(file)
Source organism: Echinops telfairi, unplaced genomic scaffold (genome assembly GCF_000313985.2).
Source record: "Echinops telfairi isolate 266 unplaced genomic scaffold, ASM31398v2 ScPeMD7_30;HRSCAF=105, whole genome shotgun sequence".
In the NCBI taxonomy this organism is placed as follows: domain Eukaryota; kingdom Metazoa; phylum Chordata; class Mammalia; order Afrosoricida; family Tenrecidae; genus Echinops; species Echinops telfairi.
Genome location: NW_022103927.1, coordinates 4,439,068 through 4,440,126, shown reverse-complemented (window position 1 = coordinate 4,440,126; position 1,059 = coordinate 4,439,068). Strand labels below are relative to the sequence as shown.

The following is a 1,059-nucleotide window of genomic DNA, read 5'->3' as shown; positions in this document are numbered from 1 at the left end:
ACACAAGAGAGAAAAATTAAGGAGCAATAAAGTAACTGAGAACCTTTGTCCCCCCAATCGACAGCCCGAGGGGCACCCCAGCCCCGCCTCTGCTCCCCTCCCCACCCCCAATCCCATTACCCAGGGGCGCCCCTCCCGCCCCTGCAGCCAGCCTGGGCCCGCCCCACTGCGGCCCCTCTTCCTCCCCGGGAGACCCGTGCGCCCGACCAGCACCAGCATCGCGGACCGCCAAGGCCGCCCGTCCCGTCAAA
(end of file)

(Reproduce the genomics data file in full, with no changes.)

Source organism: Echinops telfairi, unplaced genomic scaffold (genome assembly GCF_000313985.2).
Source record: "Echinops telfairi isolate 266 unplaced genomic scaffold, ASM31398v2 ScPeMD7_30;HRSCAF=105, whole genome shotgun sequence".
In the NCBI taxonomy this organism is placed as follows: domain Eukaryota; kingdom Metazoa; phylum Chordata; class Mammalia; order Afrosoricida; family Tenrecidae; genus Echinops; species Echinops telfairi.
Genome location: NW_022103927.1, coordinates 4,439,068 through 4,440,126, shown reverse-complemented (window position 1 = coordinate 4,440,126; position 1,059 = coordinate 4,439,068). Strand labels below are relative to the sequence as shown.

The following is a 1,059-nucleotide window of genomic DNA, read 5'->3' as shown; positions in this document are numbered from 1 at the left end:
ACACAAGAGAGAAAAATTAAGGAGCAATAAAGTAACTGAGAACCTTTGTCCCCCCAATCGACAGCCCGAGGGGCACCCCAGCCCCGCCTCTGCTCCCCTCCCCACCCCCAATCCCATTACCCAGGGGCGCCCCTCCCGCCCCTGCAGCCAGCCTGGGCCCGCCCCACTGCGGCCCCTCTTCCTCCCCGGGAGACCCGTGCGCCCGACCAGCACCAGCATCGCGGACCGCCAAGGCCGCCCGTCCCGTCAAA